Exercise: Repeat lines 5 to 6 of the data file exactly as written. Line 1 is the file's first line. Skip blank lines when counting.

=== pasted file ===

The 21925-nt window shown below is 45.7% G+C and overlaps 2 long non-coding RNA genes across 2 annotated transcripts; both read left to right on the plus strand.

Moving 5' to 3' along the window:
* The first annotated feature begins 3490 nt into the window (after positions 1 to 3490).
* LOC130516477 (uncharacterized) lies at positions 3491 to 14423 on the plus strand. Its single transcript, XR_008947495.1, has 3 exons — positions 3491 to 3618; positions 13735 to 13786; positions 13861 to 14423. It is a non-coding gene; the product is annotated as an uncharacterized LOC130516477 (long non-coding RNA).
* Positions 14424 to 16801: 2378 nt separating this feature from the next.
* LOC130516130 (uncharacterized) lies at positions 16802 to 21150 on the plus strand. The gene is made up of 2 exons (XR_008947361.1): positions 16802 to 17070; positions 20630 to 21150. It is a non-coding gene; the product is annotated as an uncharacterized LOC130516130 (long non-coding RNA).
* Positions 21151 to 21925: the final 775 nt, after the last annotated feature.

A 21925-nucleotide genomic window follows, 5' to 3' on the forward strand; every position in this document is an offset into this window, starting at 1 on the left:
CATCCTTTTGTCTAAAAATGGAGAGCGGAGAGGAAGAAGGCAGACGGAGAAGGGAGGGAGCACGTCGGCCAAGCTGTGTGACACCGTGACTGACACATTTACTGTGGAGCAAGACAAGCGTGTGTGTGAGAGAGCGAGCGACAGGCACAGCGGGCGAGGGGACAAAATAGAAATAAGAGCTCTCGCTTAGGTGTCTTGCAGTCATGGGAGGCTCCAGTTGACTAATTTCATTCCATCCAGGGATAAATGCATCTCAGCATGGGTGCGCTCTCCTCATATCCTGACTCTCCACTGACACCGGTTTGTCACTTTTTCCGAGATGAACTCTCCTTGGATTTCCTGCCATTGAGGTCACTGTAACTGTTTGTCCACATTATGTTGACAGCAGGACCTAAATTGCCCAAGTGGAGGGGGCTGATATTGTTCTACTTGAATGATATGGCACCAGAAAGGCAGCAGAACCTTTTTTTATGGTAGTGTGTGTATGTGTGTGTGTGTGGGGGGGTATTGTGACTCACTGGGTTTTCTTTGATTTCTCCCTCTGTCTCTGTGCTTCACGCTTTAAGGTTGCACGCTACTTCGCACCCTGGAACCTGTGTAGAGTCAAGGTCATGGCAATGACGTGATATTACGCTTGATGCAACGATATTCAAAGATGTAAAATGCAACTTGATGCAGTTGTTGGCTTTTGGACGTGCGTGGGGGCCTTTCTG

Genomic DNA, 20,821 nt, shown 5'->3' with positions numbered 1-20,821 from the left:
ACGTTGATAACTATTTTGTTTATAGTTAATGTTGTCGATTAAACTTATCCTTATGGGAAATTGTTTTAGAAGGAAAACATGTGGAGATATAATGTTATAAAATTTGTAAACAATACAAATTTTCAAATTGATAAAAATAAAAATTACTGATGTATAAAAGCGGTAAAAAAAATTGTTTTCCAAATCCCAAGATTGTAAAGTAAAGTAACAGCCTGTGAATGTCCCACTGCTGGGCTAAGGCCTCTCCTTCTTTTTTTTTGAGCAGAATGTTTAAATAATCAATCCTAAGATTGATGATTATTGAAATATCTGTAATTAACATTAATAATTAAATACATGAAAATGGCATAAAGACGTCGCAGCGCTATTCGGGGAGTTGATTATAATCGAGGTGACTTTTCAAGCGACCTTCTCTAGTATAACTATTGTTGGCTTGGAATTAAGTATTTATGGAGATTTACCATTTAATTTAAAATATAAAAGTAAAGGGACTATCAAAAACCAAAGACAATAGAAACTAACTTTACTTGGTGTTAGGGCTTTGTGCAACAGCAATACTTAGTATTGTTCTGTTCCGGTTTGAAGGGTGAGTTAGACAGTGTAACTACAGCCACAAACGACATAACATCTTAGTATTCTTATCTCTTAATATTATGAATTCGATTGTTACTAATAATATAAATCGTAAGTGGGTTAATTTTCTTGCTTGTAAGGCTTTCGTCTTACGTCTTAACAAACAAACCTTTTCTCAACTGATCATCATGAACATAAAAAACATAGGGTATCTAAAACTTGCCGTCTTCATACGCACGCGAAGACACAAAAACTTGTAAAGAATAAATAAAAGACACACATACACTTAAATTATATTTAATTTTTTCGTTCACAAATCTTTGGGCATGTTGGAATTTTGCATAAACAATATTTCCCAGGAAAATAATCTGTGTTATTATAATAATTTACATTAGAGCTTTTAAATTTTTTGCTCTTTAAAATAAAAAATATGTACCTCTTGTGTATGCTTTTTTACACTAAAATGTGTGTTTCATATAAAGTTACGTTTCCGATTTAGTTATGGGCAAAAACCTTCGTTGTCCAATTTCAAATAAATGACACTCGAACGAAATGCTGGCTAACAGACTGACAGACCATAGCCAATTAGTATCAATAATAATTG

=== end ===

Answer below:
* Positions 14424 to 16801: 2378 nt separating this feature from the next.
* LOC130516130 (uncharacterized) lies at positions 16802 to 21150 on the plus strand. The gene is made up of 2 exons (XR_008947361.1): positions 16802 to 17070; positions 20630 to 21150. It is a non-coding gene; the product is annotated as an uncharacterized LOC130516130 (long non-coding RNA).